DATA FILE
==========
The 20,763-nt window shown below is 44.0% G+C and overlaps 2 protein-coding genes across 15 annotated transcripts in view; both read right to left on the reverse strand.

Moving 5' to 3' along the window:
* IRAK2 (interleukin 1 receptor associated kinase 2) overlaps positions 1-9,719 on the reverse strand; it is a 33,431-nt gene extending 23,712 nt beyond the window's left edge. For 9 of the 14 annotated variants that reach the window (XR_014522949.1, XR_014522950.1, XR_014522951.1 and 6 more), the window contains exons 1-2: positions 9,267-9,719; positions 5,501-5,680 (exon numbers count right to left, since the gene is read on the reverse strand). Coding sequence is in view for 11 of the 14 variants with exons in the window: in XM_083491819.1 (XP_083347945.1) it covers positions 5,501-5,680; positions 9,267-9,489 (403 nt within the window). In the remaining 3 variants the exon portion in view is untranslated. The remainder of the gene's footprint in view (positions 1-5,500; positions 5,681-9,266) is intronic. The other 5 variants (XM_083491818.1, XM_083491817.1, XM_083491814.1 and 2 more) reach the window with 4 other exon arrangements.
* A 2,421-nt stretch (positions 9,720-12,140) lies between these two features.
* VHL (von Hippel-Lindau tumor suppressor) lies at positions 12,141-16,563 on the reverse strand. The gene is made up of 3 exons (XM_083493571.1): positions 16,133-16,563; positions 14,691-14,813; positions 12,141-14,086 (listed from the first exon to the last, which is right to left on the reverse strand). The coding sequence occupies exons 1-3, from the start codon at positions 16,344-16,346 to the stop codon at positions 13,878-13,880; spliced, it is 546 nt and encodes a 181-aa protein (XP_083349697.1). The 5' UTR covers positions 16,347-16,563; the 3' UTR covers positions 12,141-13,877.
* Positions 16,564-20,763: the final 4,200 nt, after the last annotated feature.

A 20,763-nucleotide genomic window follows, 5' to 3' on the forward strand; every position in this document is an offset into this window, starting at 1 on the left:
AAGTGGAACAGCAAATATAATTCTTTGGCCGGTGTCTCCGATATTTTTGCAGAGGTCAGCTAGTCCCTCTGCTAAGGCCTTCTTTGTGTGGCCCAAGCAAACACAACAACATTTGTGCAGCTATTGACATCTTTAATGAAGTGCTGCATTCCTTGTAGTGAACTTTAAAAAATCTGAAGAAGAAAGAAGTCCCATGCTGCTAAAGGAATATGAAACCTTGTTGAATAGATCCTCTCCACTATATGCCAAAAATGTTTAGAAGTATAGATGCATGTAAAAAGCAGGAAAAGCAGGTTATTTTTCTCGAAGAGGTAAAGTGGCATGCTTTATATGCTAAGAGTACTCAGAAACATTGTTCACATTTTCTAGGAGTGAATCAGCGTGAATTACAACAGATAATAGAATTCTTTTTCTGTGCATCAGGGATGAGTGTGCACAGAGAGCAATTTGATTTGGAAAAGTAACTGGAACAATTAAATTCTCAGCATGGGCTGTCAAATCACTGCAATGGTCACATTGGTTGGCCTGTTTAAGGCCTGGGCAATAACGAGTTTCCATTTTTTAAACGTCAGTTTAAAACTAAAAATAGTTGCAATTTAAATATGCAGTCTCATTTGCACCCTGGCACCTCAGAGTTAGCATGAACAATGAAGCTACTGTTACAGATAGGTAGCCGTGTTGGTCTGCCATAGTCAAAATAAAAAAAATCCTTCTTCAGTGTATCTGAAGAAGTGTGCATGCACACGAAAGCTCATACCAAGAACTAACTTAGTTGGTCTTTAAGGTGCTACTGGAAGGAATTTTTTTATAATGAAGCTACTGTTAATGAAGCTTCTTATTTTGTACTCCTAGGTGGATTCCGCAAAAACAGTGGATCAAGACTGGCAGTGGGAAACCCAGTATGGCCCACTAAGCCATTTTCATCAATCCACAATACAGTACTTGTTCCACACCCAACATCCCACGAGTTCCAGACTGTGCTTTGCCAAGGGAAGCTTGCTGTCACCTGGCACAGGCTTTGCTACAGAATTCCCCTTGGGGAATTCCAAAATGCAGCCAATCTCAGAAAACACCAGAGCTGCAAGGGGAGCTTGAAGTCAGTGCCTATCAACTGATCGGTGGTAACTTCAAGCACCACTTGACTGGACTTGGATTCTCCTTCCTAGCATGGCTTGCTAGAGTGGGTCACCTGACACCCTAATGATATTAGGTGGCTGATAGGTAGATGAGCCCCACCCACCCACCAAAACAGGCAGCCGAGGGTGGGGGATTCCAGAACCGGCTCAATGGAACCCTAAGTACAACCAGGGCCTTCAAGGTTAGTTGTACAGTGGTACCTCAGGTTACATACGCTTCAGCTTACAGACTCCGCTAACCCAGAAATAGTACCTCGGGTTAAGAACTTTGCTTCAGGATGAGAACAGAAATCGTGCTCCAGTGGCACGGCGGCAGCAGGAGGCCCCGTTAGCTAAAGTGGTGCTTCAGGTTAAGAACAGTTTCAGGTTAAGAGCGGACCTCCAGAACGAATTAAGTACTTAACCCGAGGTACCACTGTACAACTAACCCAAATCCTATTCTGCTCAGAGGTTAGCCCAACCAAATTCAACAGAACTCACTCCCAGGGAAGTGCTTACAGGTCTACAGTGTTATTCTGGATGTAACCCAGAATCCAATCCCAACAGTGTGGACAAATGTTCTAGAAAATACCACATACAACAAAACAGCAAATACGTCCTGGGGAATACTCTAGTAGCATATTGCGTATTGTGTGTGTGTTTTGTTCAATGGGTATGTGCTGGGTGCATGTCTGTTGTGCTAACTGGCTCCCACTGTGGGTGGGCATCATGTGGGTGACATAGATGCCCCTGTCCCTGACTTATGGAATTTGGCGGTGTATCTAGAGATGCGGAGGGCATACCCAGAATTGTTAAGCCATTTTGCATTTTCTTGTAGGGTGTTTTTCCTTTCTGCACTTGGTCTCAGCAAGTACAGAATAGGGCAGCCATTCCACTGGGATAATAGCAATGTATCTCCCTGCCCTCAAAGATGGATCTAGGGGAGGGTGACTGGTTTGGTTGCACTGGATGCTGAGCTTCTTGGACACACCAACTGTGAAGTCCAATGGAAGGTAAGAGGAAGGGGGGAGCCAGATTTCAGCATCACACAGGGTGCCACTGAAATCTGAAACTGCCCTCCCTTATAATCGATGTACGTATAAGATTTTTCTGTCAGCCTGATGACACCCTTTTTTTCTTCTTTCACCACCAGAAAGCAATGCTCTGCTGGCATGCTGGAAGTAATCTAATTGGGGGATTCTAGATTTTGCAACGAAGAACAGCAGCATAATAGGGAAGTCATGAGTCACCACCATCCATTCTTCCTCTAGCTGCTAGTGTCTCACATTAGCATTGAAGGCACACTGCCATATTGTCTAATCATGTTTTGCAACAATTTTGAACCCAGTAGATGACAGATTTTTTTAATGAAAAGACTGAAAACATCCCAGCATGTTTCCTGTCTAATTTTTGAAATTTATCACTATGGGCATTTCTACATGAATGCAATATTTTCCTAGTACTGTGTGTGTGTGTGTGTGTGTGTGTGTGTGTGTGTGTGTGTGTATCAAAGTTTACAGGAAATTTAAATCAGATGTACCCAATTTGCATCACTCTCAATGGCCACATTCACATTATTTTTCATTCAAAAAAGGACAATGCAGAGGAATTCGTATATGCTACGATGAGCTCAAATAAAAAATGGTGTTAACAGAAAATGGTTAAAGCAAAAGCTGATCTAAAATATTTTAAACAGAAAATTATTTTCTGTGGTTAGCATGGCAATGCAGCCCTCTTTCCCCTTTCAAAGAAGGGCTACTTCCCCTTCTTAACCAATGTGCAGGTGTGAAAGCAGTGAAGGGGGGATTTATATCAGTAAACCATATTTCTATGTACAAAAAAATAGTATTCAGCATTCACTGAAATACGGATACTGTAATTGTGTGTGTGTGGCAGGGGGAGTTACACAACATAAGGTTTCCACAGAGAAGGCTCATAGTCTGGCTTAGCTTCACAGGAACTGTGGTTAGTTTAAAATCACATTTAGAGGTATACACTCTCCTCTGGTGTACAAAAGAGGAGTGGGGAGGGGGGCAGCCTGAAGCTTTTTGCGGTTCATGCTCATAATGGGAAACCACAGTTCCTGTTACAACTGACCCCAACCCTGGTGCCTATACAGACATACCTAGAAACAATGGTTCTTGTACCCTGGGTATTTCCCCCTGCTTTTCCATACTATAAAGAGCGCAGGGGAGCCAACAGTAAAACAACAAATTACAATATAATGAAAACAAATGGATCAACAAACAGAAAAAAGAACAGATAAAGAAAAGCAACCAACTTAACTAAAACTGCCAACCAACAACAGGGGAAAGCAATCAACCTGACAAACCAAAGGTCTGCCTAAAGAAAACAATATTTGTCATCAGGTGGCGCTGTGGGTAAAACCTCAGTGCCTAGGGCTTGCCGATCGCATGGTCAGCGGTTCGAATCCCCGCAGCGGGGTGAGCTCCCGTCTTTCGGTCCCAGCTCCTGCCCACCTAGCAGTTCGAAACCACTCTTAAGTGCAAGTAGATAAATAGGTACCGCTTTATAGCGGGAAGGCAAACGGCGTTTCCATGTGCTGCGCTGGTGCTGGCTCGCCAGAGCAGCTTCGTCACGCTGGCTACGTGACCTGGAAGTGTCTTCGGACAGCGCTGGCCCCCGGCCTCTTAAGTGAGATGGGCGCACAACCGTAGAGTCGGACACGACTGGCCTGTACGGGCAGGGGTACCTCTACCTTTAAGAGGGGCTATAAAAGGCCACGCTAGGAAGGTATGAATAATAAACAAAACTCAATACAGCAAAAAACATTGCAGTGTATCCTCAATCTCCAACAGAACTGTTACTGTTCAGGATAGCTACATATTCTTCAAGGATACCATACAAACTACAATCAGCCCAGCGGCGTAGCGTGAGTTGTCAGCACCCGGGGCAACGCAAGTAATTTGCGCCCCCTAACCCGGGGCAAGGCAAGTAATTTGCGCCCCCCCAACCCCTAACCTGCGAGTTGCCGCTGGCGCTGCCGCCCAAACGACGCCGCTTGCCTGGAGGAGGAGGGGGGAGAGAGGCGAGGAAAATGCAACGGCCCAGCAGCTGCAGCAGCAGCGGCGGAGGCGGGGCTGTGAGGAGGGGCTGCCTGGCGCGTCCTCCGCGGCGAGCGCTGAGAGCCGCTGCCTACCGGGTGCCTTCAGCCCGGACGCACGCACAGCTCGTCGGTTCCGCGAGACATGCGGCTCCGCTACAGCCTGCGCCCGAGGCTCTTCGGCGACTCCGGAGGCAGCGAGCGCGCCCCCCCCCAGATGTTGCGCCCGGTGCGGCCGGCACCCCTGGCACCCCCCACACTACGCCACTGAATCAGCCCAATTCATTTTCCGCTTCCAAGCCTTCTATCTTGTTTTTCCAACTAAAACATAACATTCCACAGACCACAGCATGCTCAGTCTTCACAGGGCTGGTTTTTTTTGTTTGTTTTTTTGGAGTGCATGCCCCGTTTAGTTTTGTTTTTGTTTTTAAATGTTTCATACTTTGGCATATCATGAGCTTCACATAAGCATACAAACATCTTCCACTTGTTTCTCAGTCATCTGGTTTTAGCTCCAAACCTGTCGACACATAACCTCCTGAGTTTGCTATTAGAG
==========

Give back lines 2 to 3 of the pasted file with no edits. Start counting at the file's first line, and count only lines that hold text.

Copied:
Moving 5' to 3' along the window:
* IRAK2 (interleukin 1 receptor associated kinase 2) overlaps positions 1-9,719 on the reverse strand; it is a 33,431-nt gene extending 23,712 nt beyond the window's left edge. For 9 of the 14 annotated variants that reach the window (XR_014522949.1, XR_014522950.1, XR_014522951.1 and 6 more), the window contains exons 1-2: positions 9,267-9,719; positions 5,501-5,680 (exon numbers count right to left, since the gene is read on the reverse strand). Coding sequence is in view for 11 of the 14 variants with exons in the window: in XM_083491819.1 (XP_083347945.1) it covers positions 5,501-5,680; positions 9,267-9,489 (403 nt within the window). In the remaining 3 variants the exon portion in view is untranslated. The remainder of the gene's footprint in view (positions 1-5,500; positions 5,681-9,266) is intronic. The other 5 variants (XM_083491818.1, XM_083491817.1, XM_083491814.1 and 2 more) reach the window with 4 other exon arrangements.